Re: Hey Dave. Here's a single topic (no curves), to test Brown's proposal
Reply #1
I don't think Dave wants to investigate Browns c14 model.
"That which can be asserted with evidence can also be dismissed without evidence." (Dave Hawkins)

  • osmanthus
  • Administrator
  • Fingerer of piglets
Re: Hey Dave. Here's a single topic (no curves), to test Brown's proposal
Reply #2
He doesn't seem to like it much. Funny, considering how much respect he has for Brown.
Truth is out of style

Re: Hey Dave. Here's a single topic (no curves), to test Brown's proposal
Reply #3
It's purpose is not to pursue knowledge but rather to shore up a leaky spot in a belief system. It would be ridiculous/disastrous. to actually try to use it as real science.
Love is like a magic penny
 if you hold it tight you won't have any
if you give it away you'll have so many
they'll be rolling all over the floor

Re: Hey Dave. Here's a single topic (no curves), to test Brown's proposal
Reply #4
Yeah. I don't think I gave him enough endless minutiae to 'investigate' (hide behind).
"That which can be asserted with evidence can also be dismissed without evidence." (Dave Hawkins)

Re: Hey Dave. Here's a single topic (no curves), to test Brown's proposal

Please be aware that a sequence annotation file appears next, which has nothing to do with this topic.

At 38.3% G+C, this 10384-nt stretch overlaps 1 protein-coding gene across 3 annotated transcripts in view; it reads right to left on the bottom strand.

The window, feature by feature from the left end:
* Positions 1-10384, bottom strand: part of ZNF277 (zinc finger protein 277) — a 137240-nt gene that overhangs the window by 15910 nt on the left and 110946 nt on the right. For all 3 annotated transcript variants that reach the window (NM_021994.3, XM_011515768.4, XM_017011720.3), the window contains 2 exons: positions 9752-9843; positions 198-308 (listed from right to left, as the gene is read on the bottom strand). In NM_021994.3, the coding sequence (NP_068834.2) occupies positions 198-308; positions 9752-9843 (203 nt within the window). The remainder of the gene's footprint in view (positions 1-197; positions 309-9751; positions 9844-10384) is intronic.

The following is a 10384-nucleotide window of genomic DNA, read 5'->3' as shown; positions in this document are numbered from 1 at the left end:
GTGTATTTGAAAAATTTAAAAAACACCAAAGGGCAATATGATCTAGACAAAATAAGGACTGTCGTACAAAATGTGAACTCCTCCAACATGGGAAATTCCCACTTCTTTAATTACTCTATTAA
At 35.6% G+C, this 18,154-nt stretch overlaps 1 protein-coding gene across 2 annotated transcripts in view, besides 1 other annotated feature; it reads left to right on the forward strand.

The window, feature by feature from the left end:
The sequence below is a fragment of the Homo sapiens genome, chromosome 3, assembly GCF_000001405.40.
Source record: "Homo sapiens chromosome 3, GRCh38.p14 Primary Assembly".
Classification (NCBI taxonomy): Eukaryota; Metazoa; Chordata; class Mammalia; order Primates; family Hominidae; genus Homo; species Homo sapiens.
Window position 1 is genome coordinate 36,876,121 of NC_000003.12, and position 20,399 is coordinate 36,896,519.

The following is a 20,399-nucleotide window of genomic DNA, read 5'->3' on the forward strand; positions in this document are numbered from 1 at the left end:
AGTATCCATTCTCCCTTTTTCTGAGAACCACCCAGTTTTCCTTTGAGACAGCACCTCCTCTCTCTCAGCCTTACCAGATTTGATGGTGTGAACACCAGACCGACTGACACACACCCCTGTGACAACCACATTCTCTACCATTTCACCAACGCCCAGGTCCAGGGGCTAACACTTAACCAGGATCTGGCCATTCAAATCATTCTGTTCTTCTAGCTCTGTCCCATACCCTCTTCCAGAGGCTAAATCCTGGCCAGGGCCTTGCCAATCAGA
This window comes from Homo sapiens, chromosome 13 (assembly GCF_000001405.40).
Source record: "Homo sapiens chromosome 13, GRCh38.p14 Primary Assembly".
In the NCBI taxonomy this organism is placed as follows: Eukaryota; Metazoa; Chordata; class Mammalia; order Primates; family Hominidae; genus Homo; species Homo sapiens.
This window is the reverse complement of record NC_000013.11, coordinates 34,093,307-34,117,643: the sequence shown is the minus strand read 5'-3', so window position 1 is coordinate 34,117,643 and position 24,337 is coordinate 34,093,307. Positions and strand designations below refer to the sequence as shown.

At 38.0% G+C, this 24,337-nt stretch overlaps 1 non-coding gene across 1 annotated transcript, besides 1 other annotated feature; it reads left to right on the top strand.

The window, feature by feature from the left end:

Reply #5
No

Yes

No

Re: Hey Dave. Here's a single topic (no curves), to test Brown's proposal
Reply #6
Ok, why do you disagree with the sediments depositing in lakes statement, and I really, really, really want to know why you don't agree with yours or Brown's c14 curve?
"That which can be asserted with evidence can also be dismissed without evidence." (Dave Hawkins)

  • RAFH
  • Have a life, already.
Re: Hey Dave. Here's a single topic (no curves), to test Brown's proposal
Reply #7
Ok, why do you disagree with the sediments depositing in lakes statement, and I really, really, really want to know why you don't agree with yours or Brown's c14 curve?
Me too.
Are we there yet?

Re: Hey Dave. Here's a single topic (no curves), to test Brown's proposal
Reply #8
Just to make it clear, with daveydork's answers:

Quote
Lakes are everywhere, and provide an excellent record of changes in climate. As long as a lake doesn't dry up then it will slowly accumulate sediment over time, providing a nice continuous record of deposition. Not all lakes are ideal for this. Some dry up, some are affected by floods, etc. However, identifying lakes that are likely to form nice clean sediment records is fairly easy and there are many lakes that fit the criteria.